Letsencrypt is revoking certificates on March 4

Let’s Encrypt is a non-profit certificate authority that provides X.509 certificates for Transport Layer Security (TLS) encryption free of cost. The TLS certificate is valid for 90 days only. However, Due to the bug, they need to revoke many (read as “certain”) Let’s Encrypt TLS/SSL certificates. Let us see how to find out if you are affected by this bug and how you can fix it to avoid any problems with your TLS/SSL certificates.

The revocations start on 04 March 2020, and you need to renew your certificate before that; otherwise, your visitors will get an error about Invalid and expired/revoked certificate error.


Letsencrypt is revoking certificates on March 4

When a TLS certificate request contained N domain names that needed CAA rechecking, Boulder would pick one domain name and check it N times. What this means in practice is that if a subscriber validated a domain name at time X, and the CAA records for that domain at time X allowed Let’s Encrypt issuance, that subscriber would be able to issue a certificate containing that domain name until X+30 days, even if someone later installed CAA records on that domain name that prohibit issuance by Let’s Encrypt.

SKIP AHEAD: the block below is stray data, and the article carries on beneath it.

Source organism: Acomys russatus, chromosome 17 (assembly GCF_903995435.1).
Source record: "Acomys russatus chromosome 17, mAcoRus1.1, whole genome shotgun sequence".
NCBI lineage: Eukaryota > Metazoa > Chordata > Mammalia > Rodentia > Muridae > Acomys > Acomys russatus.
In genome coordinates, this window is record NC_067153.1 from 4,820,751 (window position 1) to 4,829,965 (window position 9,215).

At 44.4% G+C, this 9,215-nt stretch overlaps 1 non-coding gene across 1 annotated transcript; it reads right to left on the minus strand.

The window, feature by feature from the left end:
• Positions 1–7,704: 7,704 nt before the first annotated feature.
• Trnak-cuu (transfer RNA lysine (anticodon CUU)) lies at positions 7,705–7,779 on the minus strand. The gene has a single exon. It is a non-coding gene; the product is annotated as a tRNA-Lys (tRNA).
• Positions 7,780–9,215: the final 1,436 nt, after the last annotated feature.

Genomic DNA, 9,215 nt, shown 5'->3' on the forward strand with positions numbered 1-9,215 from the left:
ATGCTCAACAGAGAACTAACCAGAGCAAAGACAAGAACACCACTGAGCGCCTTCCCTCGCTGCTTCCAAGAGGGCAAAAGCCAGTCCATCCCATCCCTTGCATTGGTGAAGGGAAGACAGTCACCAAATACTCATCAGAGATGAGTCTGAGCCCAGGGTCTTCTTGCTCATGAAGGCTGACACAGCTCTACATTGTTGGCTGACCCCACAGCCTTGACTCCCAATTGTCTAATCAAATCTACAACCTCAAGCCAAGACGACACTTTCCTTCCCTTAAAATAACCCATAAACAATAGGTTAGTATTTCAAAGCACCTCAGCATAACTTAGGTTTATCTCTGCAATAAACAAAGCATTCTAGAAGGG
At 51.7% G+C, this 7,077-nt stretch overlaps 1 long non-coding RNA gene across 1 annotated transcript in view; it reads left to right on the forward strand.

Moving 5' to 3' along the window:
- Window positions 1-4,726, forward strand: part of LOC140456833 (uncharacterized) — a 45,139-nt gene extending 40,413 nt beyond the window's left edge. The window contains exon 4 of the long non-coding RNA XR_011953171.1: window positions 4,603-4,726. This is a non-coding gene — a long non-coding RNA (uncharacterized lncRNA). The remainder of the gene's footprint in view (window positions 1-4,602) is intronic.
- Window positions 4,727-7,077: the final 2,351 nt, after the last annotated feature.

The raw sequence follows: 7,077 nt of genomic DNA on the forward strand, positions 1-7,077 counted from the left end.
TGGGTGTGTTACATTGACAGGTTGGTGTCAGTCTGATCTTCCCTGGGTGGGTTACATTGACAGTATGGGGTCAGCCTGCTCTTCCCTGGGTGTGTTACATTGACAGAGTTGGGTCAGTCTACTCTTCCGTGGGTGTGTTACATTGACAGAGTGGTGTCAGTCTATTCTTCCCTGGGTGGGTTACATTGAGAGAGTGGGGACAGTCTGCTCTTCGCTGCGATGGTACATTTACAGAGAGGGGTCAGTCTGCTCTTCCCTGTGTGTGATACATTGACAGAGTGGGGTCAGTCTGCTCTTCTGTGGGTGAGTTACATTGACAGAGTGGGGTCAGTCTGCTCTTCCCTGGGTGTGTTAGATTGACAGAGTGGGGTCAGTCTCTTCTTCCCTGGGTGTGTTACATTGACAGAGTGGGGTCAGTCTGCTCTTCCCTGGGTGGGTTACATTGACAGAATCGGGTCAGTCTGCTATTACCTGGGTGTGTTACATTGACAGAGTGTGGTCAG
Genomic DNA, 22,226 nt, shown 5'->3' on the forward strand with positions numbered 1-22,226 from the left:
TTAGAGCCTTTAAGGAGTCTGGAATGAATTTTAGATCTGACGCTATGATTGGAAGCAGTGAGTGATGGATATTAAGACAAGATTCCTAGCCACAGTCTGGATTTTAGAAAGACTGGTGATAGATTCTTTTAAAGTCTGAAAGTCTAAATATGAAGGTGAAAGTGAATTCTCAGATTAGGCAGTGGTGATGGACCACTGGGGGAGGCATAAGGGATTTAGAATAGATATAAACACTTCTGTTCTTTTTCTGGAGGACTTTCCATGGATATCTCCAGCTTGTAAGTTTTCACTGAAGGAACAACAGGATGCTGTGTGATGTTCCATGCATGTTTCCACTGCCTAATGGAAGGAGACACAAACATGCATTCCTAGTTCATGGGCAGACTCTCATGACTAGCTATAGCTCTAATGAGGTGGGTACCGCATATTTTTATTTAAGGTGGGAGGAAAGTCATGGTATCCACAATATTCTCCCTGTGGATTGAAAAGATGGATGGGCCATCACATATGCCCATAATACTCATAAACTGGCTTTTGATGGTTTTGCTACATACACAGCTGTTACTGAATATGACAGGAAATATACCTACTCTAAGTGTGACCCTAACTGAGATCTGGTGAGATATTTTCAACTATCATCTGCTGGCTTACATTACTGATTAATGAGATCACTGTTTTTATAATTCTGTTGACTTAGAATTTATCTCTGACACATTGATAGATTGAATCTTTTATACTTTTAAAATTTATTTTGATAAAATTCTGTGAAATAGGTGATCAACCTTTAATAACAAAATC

2020.02.29 CAA rechecking bug

From the forum thread:

On 2020-02-29 UTC, Let’s Encrypt found a bug in our CAA code. Our CA software, Boulder, checks for CAA records at the same time it validates a subscriber’s control of a domain name. Most subscribers issue a certificate immediately after domain control validation, but we consider a validation good for 30 days. That means in some cases we need to check CAA records a second time, just before issuance. Specifically, we have to check CAA within 8 hours prior to issuance (per BRs §, so any domain name that was validated more than 8 hours ago requires rechecking.

How many certificates are affected?